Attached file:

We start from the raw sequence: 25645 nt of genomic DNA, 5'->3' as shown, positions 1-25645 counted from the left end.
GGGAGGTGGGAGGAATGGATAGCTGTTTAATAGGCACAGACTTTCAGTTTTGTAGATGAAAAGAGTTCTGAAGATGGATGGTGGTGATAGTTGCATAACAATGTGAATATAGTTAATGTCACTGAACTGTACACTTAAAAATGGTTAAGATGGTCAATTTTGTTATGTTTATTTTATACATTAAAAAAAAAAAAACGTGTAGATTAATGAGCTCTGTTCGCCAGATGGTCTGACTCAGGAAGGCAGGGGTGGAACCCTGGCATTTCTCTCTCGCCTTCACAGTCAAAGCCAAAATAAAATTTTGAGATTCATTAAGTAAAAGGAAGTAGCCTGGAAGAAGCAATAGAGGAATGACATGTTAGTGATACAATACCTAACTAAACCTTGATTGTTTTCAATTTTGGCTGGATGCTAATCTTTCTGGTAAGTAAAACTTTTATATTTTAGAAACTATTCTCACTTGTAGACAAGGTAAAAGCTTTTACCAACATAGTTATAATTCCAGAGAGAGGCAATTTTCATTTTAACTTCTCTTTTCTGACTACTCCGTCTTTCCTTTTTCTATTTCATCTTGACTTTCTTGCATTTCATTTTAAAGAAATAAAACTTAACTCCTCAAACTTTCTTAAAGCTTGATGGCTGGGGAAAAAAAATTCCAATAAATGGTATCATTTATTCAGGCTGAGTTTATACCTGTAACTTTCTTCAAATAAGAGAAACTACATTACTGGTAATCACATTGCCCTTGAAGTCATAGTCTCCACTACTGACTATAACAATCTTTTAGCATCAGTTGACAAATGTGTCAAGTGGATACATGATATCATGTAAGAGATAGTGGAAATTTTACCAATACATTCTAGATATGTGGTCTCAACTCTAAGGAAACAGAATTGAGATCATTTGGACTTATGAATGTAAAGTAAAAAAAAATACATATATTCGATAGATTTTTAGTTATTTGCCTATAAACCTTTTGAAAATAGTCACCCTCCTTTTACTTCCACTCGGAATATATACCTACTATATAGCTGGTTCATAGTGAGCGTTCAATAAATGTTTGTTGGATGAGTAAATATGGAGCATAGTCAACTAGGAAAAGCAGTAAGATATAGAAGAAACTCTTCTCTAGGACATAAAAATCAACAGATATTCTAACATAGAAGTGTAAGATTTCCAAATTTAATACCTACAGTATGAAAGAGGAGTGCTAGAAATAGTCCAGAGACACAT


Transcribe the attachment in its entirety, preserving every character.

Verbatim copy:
We start from the raw sequence: 25645 nt of genomic DNA, 5'->3' as shown, positions 1-25645 counted from the left end.
GGGAGGTGGGAGGAATGGATAGCTGTTTAATAGGCACAGACTTTCAGTTTTGTAGATGAAAAGAGTTCTGAAGATGGATGGTGGTGATAGTTGCATAACAATGTGAATATAGTTAATGTCACTGAACTGTACACTTAAAAATGGTTAAGATGGTCAATTTTGTTATGTTTATTTTATACATTAAAAAAAAAAAAACGTGTAGATTAATGAGCTCTGTTCGCCAGATGGTCTGACTCAGGAAGGCAGGGGTGGAACCCTGGCATTTCTCTCTCGCCTTCACAGTCAAAGCCAAAATAAAATTTTGAGATTCATTAAGTAAAAGGAAGTAGCCTGGAAGAAGCAATAGAGGAATGACATGTTAGTGATACAATACCTAACTAAACCTTGATTGTTTTCAATTTTGGCTGGATGCTAATCTTTCTGGTAAGTAAAACTTTTATATTTTAGAAACTATTCTCACTTGTAGACAAGGTAAAAGCTTTTACCAACATAGTTATAATTCCAGAGAGAGGCAATTTTCATTTTAACTTCTCTTTTCTGACTACTCCGTCTTTCCTTTTTCTATTTCATCTTGACTTTCTTGCATTTCATTTTAAAGAAATAAAACTTAACTCCTCAAACTTTCTTAAAGCTTGATGGCTGGGGAAAAAAAATTCCAATAAATGGTATCATTTATTCAGGCTGAGTTTATACCTGTAACTTTCTTCAAATAAGAGAAACTACATTACTGGTAATCACATTGCCCTTGAAGTCATAGTCTCCACTACTGACTATAACAATCTTTTAGCATCAGTTGACAAATGTGTCAAGTGGATACATGATATCATGTAAGAGATAGTGGAAATTTTACCAATACATTCTAGATATGTGGTCTCAACTCTAAGGAAACAGAATTGAGATCATTTGGACTTATGAATGTAAAGTAAAAAAAAATACATATATTCGATAGATTTTTAGTTATTTGCCTATAAACCTTTTGAAAATAGTCACCCTCCTTTTACTTCCACTCGGAATATATACCTACTATATAGCTGGTTCATAGTGAGCGTTCAATAAATGTTTGTTGGATGAGTAAATATGGAGCATAGTCAACTAGGAAAAGCAGTAAGATATAGAAGAAACTCTTCTCTAGGACATAAAAATCAACAGATATTCTAACATAGAAGTGTAAGATTTCCAAATTTAATACCTACAGTATGAAAGAGGAGTGCTAGAAATAGTCCAGAGACACAT